The way I see it, we have one more shot at fixing things. The upcoming mid-term congressional elections are the best shot we have at re-establishing a two party government while we still can easily do so. Large portions of the country are still not fully converted to electronic voting. We have a chance if we vote in record high numbers for change. We can still audit our elections and reveal fraud and manupulation. There is still time.

There is one more time.

We have crossed a lot of lines. Grave damage has been done to our democracy. Our founders saw this day and gave us the power we need to put our nation back on a solid path. They gave us the vote. We have nearly given it back to those who govern us, but there is still time.

What to do?

Simple. Stop the bickering and blind party loyalty. Stop giving away the farm so gay people can't get married or women can't have abortions. These are little things we can work out once we have earned the right to persue them. Right now, we are being lead, not represented. Right now, our best interests don't mean much because our government does not fear our accounting. We are weak and divided, confused and uninformed. Our votes don't matter because we don't want them to matter.

Here is the solution. No matter your party affiliation or social values, you need to vote a full Democratic Ticket in '06. I used to be Republican. Now I am simply an American asking you to join me in getting our checks and balances back. I am asking you to not sweat the little things and vote for the greater good.

Are the Dems perfect. Hell no. They are no prize and have just as many problems as the Republicans do. But I have learned something over the last few years that is very important and that is we need at least two sides to the discussion. Ideally we would have more, but we can't afford that right now.

One party government means absolute power over us. We have seen what that does time and time again. Will we sit and watch it happen to us, here today right now, because we are stuck on some silly issue? Will we let our freedom be taken one value at a time while we feel better that some of us can't get married, or that our church supports a president that will legislate our beliefs on the masses?

Vote a straight Democratic Ticket. Put the checks and balances back into our government then hold all of them accountable with the fear of our votes. Only then will we see legislation that helps us all improve our lot as Americans.

Do it. Cast your vote and cultivate a little healthy fear with me. We both will be better for it.

Monday, May 09, 2005

Roughly 48 Hours Remain to Oppose National ID card.

This one was a complete surprise. Packed in with the latest Iraq Military Funding bill, the proposed national ID card legislation passed the House and is on a fast track for the Senate later this week.

Having a national ID card is a bad idea on so many different levels, it's hard to know just where to start. If you agree, for just about any reason, please give your Senators a quick FAX and phone call to urge them to oppose the National ID card legislation.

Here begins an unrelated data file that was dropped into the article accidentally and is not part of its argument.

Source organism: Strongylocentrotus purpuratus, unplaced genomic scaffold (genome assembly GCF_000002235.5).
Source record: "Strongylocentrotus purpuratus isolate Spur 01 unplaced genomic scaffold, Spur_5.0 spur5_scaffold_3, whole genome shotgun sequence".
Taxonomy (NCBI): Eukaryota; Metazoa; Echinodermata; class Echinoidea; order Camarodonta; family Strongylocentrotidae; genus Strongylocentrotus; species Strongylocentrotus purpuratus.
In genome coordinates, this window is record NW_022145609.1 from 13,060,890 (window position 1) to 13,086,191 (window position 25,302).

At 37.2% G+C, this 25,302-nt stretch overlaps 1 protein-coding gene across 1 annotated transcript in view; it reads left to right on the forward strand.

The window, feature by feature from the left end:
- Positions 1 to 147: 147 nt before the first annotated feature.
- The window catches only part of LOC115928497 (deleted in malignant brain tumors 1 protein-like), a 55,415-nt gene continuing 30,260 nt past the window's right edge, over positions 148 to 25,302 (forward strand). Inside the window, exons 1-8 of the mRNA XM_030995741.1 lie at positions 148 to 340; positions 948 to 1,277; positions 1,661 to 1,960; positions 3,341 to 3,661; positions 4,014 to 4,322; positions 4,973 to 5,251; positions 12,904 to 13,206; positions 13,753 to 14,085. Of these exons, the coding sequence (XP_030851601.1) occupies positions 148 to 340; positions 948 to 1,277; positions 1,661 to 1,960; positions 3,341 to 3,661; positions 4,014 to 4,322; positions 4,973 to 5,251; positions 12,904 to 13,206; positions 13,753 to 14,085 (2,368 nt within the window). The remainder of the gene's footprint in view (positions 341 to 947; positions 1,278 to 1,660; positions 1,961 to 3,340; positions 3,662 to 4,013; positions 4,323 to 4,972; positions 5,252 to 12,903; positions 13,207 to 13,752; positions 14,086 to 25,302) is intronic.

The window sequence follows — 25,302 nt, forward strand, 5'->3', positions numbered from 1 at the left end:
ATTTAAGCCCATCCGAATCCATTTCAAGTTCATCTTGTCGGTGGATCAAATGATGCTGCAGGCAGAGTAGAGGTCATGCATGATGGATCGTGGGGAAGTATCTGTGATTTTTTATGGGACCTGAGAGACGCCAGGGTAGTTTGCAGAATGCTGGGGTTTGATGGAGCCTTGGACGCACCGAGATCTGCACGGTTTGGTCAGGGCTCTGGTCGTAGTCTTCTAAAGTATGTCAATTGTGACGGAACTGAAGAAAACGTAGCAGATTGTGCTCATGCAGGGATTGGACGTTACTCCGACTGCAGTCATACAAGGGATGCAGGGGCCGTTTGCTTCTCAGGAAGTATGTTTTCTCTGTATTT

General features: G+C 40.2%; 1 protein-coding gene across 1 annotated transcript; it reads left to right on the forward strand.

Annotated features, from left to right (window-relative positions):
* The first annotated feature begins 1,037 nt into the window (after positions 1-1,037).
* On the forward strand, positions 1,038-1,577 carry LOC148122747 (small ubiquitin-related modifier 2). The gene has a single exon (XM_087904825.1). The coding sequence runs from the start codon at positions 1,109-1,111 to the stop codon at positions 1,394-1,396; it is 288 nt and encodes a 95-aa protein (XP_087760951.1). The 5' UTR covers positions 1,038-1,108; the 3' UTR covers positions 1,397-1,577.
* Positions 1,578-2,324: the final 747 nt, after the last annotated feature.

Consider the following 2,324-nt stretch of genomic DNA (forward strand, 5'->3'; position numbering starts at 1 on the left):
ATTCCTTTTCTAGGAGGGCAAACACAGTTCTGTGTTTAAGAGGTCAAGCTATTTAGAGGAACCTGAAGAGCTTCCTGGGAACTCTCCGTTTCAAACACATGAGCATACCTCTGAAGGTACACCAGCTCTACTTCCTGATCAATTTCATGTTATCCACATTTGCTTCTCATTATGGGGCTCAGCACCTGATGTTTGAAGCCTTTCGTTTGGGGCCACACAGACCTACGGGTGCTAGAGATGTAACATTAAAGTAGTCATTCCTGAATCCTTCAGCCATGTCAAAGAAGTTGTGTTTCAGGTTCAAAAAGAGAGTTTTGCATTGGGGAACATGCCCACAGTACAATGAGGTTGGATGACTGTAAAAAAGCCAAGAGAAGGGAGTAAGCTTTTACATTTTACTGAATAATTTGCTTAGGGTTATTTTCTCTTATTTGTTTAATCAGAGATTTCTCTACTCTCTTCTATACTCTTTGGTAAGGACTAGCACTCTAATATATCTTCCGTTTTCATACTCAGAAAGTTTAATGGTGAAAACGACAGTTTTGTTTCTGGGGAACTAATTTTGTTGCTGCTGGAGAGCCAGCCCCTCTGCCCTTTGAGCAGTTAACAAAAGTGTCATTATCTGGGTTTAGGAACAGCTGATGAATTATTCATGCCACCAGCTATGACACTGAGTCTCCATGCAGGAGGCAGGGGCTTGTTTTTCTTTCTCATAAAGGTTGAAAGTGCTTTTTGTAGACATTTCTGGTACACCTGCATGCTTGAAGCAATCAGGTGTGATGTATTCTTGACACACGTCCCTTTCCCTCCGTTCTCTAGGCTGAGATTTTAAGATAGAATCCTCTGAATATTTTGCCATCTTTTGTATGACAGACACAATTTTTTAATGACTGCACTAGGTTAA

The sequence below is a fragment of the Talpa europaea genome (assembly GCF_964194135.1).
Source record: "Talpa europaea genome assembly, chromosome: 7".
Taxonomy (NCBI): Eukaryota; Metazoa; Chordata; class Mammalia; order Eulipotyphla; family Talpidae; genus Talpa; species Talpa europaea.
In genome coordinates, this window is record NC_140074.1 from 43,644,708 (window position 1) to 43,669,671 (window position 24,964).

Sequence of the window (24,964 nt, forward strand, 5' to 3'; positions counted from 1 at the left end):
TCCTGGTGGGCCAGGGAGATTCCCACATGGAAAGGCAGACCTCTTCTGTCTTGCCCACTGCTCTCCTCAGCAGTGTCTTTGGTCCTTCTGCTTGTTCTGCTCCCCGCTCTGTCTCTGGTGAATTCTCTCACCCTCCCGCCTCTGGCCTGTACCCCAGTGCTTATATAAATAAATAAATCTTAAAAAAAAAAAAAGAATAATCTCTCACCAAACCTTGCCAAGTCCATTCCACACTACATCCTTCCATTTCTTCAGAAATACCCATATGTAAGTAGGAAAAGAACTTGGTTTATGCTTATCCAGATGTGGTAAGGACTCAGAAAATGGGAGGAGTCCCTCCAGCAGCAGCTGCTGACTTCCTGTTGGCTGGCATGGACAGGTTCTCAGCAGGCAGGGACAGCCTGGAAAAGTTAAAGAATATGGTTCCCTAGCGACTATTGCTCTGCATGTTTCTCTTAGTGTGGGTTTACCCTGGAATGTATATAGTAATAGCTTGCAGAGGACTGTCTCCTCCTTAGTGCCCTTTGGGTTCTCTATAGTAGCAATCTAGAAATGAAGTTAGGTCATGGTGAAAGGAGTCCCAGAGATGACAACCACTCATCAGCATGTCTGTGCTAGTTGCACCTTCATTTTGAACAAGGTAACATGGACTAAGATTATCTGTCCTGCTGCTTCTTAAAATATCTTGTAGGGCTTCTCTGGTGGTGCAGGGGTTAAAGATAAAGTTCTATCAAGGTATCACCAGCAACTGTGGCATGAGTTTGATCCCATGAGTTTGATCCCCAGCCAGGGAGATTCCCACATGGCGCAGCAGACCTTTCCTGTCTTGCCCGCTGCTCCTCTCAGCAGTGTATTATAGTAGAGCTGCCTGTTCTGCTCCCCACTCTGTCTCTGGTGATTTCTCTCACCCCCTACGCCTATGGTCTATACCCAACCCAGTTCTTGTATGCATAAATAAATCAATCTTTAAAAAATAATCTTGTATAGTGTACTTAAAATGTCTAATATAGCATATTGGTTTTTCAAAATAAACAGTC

There should be some rule of government that prevents things like this from riding along with important legislation, that is politically difficult to oppose. Regardless of where you stand on the Iraq war, failing to approve funding for the troops is politically deadly given the mid-term elections coming in 2006.

That's what makes this whole effort to create a national ID card such a surprise. It passed the house, many of whom did not even get much of a chance to review the legislation and fear the sound bites if they did oppose it. We should not have our elected officials be forced to make a choice like this becuase it's a no win for everyone but those select few that want this national ID card to happen. As it stands now, you either support the troops and support a national ID card, or support neither and we all know what that means.

Ask John Kerry how well failing to support the troops comes across during an election.

We have one more shot at this while the bill is in the Senate. We need to let our senators know we understand the difference between supporting the troops and the damage a national ID card will cause. We also need to let them know they have our support. The military funding should pass, but the national ID card provision, which has not even seen any debate, should not.

I would follow this up with a phone call and be sure and let your friends know to do the same. Take some action, or you too will be digging up several forms of ID, plus whatever biometric info they require for this new ID. You too could find yourself having to use this ID to vote in the next Presidential Election wondering if your voting record is tagged to your ID...

We have less than 48 hours, that's about two days. This is a really big deal that is getting Zero attention. It will dramatically affect each and every one of us and it's GETTING NO ATTENTION.

What is this nation coming to?

Wednesday, May 04, 2005

Your secrets on a postcard.